2 major obstacles to progress here.

    1. The first hurdle to overcome to ensure the liberal ‘pluralistic’ process works as it should for all parties is to do with questions of Street Performers achieving actual status, recognition and respect in the first place.

    In what quite properly, ought to be a ‘negotiation’ process not
    some hasty, draconian, bulldozing of policy by a bias ridden, and perhaps simply ‘narrow’minded/petty minded Council.

    I see that performers are facing this kind of problem of actually achieving bargainin ‘status’ in the eyes of the council in Camden

    2. The 2nd obstacle to progress along liberal ‘plural’ lines I have come across out there on the streets concerns issues of ‘trust’ between performer, complainent and ‘official’ eg sent out to supposedly to ‘mediate’ a problem.

    During my earlier stages of playing in Stratford upon Avon a major
    complainant on one of the ‘prime’ busking spots was an American
    owner of the then Shakespeare Bookshop. ( It mysteriously closed
    down a few months later ! ).

    She constantly complained about me playing Classical Guitar in the area and requested ‘Town Hosts’ deal with the situation. I vacated the spot without much fuss thinking after rationalising ok its is a bookshop opposite and this is a ‘reasonable’ request for me to leave, only to return later to find a 5 piece rock group
    ( drums an’ all ) playing in the same spot without any complaint from the bookseller.

    After investigation it turned out that not only did she have a personal grudge against me, but that she had made a no of other
    ‘spurious’ complaints against various performers in a random, ad-hoc manner. Even the cafe next door had experienced problems with her. Its seemed as tho’ she just seemed to enjoy
    making people squirm!

    Its also turned out that she and her husband had played with an American ‘minor’ league pop group in the 60s and it was posited that thismay have ‘coloured’ here attitude to the likes of me and what I was doing.

    Anyway the point here, is that it can become a contentious
    issue determining the actual truth and accuracy of a complaint.
    This does take a lot of common-sense and trust, and in some
    instances to get it right, it takes some ‘experience’ also.

    In conclusion, creative problem solving of both of these kind of obstacle , ( and at least one seems to be a major hurdle in Camden i.e. status in the eyes of the council ) is necessary for
    the liberal ‘pluralistic’ model to work and solve problems between
    performers, complainants and council authorities especially to
    overcome the key issue of ‘noise’ nuiscance ( excessive volume
    levels etc ).

  • One more key point for consideration to do with the issue of ‘just’ complaints is one I’ve seen brought to light by another commentator. That is if you don’t like the urban din and noise of the city then why go and live in a city centre ( or established busy area ) in the first place?

    In Birmingham the issue came to the fore during the city develpment boom of the New Labour years. A favorite ‘music’ pub set up by a CBSO violinist and ‘fellow’ of Birmingham Conservatoire was forced to close down after legal action by a Property Developer.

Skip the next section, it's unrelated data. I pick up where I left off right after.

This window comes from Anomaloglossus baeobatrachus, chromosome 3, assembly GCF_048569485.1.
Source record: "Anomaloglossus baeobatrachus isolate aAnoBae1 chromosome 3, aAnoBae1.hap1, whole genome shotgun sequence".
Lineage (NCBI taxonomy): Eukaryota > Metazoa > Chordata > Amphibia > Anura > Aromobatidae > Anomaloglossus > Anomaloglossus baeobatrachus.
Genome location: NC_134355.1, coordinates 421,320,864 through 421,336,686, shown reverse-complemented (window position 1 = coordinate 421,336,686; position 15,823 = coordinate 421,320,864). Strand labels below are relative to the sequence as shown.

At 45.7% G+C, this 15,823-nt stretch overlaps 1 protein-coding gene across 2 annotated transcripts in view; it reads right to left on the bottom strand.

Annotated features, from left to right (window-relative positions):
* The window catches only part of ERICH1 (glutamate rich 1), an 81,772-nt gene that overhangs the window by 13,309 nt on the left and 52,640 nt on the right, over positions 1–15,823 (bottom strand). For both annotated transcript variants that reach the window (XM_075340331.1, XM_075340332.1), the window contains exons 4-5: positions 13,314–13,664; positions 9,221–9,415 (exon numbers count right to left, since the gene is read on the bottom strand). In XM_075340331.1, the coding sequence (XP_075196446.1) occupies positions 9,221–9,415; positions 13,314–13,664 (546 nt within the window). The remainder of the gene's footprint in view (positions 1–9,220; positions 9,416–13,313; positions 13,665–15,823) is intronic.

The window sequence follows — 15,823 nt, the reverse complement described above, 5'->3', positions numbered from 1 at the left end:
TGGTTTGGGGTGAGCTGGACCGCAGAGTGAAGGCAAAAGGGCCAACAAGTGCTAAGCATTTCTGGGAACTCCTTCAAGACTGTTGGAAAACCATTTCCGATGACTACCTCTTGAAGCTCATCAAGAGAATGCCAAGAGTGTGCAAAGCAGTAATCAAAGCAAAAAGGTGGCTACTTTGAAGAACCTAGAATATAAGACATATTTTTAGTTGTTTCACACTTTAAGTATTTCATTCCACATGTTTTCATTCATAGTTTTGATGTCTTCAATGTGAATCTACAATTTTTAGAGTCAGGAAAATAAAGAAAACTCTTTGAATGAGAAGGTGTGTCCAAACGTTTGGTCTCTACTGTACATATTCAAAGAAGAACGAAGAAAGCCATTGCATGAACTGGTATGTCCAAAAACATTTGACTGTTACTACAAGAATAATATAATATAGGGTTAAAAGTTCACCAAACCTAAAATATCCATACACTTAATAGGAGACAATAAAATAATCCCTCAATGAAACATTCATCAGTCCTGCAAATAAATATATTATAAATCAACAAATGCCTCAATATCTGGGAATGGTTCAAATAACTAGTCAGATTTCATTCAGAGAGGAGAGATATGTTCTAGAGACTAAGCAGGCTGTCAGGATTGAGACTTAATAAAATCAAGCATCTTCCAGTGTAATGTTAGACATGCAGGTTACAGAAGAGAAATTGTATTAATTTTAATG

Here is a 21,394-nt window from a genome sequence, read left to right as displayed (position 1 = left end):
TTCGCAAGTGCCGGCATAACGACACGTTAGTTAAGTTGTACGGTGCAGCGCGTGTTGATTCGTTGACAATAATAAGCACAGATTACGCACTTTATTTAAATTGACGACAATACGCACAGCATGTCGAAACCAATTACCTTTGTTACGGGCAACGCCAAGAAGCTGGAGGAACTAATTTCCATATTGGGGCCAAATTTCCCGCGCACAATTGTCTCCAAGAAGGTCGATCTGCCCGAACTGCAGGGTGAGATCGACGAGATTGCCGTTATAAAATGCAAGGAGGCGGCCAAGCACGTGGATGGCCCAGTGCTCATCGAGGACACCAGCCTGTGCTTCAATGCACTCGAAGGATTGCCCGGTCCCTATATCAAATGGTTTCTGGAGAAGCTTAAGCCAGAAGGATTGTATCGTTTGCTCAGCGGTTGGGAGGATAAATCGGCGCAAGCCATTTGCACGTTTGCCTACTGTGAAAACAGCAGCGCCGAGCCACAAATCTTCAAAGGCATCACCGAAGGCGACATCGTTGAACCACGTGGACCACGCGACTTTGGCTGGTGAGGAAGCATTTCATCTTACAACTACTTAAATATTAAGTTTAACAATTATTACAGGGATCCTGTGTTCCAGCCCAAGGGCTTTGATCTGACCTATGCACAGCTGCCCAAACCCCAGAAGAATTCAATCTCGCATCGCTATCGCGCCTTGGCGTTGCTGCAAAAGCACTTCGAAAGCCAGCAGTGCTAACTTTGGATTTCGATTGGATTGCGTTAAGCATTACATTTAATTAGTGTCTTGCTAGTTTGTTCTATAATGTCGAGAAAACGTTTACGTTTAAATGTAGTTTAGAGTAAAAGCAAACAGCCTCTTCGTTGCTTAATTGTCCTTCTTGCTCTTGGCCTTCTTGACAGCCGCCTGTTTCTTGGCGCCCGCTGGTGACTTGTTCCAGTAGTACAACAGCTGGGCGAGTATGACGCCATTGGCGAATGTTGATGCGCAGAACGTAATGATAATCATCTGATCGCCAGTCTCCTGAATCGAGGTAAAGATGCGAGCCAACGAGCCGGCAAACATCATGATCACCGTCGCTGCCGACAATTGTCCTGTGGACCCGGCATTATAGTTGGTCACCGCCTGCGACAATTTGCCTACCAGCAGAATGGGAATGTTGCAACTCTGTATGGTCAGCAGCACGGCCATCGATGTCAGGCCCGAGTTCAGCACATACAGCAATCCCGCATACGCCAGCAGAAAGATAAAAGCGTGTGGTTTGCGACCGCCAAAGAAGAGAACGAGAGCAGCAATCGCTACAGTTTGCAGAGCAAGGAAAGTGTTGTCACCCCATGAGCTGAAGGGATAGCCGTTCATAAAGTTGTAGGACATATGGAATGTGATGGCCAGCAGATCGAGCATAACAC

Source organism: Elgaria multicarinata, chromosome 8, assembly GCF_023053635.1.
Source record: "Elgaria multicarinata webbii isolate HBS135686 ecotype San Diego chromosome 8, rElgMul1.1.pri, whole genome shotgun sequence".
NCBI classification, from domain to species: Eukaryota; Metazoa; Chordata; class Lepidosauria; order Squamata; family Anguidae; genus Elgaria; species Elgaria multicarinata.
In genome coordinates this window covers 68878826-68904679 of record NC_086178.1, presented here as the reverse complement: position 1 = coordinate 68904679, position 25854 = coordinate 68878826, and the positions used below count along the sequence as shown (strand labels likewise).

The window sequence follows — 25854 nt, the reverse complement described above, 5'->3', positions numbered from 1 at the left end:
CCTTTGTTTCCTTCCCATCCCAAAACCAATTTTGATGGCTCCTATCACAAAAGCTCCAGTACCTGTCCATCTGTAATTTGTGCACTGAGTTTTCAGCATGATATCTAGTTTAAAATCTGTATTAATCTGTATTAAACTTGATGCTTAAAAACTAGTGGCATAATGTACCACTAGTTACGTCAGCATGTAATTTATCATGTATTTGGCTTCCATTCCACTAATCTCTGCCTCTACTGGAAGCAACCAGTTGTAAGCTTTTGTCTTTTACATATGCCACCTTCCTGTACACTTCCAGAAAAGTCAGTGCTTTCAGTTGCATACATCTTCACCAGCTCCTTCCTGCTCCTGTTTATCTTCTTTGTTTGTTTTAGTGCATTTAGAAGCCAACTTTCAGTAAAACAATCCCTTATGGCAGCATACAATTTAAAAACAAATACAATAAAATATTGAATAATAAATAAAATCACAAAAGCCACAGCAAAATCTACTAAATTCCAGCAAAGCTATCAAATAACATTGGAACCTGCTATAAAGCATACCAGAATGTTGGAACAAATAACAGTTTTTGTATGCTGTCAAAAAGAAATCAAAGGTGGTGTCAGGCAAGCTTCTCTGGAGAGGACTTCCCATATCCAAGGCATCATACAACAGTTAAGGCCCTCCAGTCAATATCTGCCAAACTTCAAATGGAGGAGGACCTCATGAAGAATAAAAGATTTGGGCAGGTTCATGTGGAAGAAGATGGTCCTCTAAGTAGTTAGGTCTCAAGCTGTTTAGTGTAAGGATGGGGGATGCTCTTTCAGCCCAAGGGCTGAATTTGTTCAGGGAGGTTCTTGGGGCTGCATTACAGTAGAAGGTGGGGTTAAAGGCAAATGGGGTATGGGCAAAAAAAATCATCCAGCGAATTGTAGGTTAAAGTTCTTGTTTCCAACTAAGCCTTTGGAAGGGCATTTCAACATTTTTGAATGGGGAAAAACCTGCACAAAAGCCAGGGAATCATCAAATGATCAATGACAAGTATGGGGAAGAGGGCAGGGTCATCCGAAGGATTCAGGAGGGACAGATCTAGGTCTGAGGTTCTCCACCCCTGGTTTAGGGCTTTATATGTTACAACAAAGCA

The pub off Broad Street ( Birminghams Night Club Zone – the equivalent of a place like Soho London ) was absurdly served
    a writ on the grounds of environmental noise pollution. It was
    complained that the pub upset local residents ( ‘new’ occupants
    of recently developed flats ).

    I agree with others, its does’nt make sense that people move into
    city centre areas ( and the like ) only to then complain of the noise. Should we be interfering with the established cultural norms of city centres, socially re-engineering its cultures so as to accommodate new developments and their residents?.

    This kind of process seems to fly in the face of both reason and fairness. Is this a case of Property millionaires benefitting at the expense of our cities established ‘poorer’ workers. Surely there
    must be some way around this kind of absurdity eg. installing the latest building sound-proofing technology!

  • A final point worth thinking about, this issue certainly applies in Birmingam and Stratford upon Avon is the existence of ‘sensitive’
    playing areas.

    There are zones in Stratford upon Avon eg near the Shakespeare Centre where performing can cause a ‘direct’ nuiscance during the
    day ( during lecture tours etc ) but during the evening its fine to
    play there. In Birmingham the issue of ‘sensitive’ spots crops up too, certain ‘offices’ can be particularly disturbed by busking noise during the working day.

    In Camden it could be worth considering whether some residents may have a ‘special’ case to make regards noise intrusion by Street Performers. Obviously these kinds of ‘sensitive’ issues can only be brought to light during ‘proper’ negotiated proceedings between council officials and interested parties.

  • Can I also state outright here that Camden council are completely wrong in simply targeting ‘amplification’ as a solution to ‘noise’ nusciance.

    To ban amp use is one of those petty policies that incenses many bona-fide performers like me who know from experience that is not only an ‘unfair’ way to solve the problem of excessive noise levels it is not that effective.

    Common sense dictates that in actual fact ‘noise’ nuiscance is in the hands of the ‘ego’ of the performer rather than due to the
    use of ‘amplification’.